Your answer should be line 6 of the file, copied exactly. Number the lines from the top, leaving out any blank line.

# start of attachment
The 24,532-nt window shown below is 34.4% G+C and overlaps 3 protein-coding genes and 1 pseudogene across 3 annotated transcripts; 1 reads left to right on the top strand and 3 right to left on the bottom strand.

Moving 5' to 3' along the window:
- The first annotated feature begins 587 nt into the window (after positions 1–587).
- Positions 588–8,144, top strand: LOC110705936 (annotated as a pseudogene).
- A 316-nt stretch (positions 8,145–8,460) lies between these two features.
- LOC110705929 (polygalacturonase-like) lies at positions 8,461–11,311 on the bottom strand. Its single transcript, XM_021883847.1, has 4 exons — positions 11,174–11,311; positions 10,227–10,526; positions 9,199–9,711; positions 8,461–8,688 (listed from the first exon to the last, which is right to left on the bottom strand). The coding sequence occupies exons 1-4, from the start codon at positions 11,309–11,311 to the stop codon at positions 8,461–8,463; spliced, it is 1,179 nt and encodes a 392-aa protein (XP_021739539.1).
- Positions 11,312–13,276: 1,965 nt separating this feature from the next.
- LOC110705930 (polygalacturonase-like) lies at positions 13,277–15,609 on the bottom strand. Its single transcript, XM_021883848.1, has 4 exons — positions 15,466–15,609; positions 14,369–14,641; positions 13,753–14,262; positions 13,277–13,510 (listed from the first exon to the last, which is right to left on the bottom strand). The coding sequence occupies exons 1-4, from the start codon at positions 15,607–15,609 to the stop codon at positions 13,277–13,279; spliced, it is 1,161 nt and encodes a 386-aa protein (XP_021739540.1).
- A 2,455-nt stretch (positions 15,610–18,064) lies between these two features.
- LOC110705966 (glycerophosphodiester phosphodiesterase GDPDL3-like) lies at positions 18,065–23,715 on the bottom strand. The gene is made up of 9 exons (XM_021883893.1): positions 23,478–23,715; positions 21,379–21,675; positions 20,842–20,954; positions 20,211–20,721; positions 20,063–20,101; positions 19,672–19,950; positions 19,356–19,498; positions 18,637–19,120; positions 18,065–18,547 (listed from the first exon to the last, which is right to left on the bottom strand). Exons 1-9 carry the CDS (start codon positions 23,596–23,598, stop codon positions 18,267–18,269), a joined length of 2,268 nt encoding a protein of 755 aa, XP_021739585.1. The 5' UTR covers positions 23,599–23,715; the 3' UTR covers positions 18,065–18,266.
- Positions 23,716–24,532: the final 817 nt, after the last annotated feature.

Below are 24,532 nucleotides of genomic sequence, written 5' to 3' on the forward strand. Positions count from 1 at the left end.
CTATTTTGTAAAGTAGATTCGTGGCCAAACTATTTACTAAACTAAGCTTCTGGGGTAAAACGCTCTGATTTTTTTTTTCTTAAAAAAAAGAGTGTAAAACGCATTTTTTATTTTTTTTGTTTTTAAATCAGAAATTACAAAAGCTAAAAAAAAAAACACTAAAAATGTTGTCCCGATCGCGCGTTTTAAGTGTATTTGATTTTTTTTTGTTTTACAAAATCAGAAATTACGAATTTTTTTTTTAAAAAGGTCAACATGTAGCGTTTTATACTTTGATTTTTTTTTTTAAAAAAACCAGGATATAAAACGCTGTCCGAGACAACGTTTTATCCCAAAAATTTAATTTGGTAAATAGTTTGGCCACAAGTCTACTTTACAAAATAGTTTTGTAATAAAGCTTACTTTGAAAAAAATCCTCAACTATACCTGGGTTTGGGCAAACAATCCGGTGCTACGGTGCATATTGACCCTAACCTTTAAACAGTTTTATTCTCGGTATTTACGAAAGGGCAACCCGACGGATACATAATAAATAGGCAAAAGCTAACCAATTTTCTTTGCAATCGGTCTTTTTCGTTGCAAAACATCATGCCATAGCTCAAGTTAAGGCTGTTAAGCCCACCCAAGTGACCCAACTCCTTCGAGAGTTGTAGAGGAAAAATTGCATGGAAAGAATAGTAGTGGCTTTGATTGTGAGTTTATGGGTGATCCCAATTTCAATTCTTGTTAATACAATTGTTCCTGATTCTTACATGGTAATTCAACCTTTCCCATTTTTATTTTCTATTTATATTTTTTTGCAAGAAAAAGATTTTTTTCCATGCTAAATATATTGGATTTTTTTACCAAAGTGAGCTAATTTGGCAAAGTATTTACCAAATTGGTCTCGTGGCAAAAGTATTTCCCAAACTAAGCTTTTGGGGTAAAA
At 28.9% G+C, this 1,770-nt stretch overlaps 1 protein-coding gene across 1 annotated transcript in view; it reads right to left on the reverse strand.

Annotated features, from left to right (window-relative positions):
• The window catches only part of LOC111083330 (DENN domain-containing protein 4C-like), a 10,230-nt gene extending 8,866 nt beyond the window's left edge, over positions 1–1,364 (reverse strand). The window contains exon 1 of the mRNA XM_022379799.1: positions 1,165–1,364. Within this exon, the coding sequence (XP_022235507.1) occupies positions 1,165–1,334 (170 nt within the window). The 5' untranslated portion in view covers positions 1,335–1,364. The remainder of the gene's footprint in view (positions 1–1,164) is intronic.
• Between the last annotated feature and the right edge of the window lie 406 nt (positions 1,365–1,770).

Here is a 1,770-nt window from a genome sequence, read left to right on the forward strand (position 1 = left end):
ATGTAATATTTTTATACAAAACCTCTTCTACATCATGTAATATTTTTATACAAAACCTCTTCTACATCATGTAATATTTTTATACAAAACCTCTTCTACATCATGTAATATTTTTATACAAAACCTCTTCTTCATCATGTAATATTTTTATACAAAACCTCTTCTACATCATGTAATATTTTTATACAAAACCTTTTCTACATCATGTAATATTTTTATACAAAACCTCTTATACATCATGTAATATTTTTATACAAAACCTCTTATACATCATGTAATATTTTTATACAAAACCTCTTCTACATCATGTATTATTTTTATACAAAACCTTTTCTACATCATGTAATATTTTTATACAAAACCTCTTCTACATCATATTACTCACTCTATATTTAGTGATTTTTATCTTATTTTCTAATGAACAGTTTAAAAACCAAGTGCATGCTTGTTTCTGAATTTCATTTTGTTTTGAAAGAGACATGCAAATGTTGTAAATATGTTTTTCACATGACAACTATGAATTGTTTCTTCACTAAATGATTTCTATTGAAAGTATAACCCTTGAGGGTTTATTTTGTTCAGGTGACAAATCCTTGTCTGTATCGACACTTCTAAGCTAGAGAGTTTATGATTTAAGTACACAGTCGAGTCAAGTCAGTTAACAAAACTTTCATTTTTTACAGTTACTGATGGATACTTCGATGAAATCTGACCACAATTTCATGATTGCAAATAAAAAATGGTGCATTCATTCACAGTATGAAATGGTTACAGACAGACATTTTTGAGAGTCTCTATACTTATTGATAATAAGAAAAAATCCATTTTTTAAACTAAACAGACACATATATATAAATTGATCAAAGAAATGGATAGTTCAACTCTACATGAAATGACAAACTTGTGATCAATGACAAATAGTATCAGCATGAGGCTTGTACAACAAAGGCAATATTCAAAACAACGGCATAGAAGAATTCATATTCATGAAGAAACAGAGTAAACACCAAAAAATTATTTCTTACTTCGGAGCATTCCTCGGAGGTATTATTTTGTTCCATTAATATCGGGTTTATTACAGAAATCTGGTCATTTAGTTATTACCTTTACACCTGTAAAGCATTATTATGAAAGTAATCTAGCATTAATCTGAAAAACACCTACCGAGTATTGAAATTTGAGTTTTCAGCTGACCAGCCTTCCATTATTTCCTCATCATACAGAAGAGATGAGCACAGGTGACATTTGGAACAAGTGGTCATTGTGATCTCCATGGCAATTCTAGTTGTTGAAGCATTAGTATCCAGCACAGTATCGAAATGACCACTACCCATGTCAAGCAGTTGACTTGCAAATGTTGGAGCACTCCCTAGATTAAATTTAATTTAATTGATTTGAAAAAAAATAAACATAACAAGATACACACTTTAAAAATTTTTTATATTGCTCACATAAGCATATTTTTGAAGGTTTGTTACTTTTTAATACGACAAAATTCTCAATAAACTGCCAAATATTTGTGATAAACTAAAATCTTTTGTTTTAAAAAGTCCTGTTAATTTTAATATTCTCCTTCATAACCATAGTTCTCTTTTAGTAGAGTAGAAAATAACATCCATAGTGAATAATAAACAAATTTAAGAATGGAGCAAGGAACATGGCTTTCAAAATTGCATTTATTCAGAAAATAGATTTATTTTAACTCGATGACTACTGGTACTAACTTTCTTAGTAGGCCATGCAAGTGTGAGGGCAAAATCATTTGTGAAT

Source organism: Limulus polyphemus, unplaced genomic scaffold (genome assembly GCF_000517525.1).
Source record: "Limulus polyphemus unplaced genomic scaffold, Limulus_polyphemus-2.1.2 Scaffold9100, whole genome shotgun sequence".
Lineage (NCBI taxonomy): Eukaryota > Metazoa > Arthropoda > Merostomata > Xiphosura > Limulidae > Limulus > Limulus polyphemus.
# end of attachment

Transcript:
- LOC110705929 (polygalacturonase-like) lies at positions 8,461–11,311 on the bottom strand. Its single transcript, XM_021883847.1, has 4 exons — positions 11,174–11,311; positions 10,227–10,526; positions 9,199–9,711; positions 8,461–8,688 (listed from the first exon to the last, which is right to left on the bottom strand). The coding sequence occupies exons 1-4, from the start codon at positions 11,309–11,311 to the stop codon at positions 8,461–8,463; spliced, it is 1,179 nt and encodes a 392-aa protein (XP_021739539.1).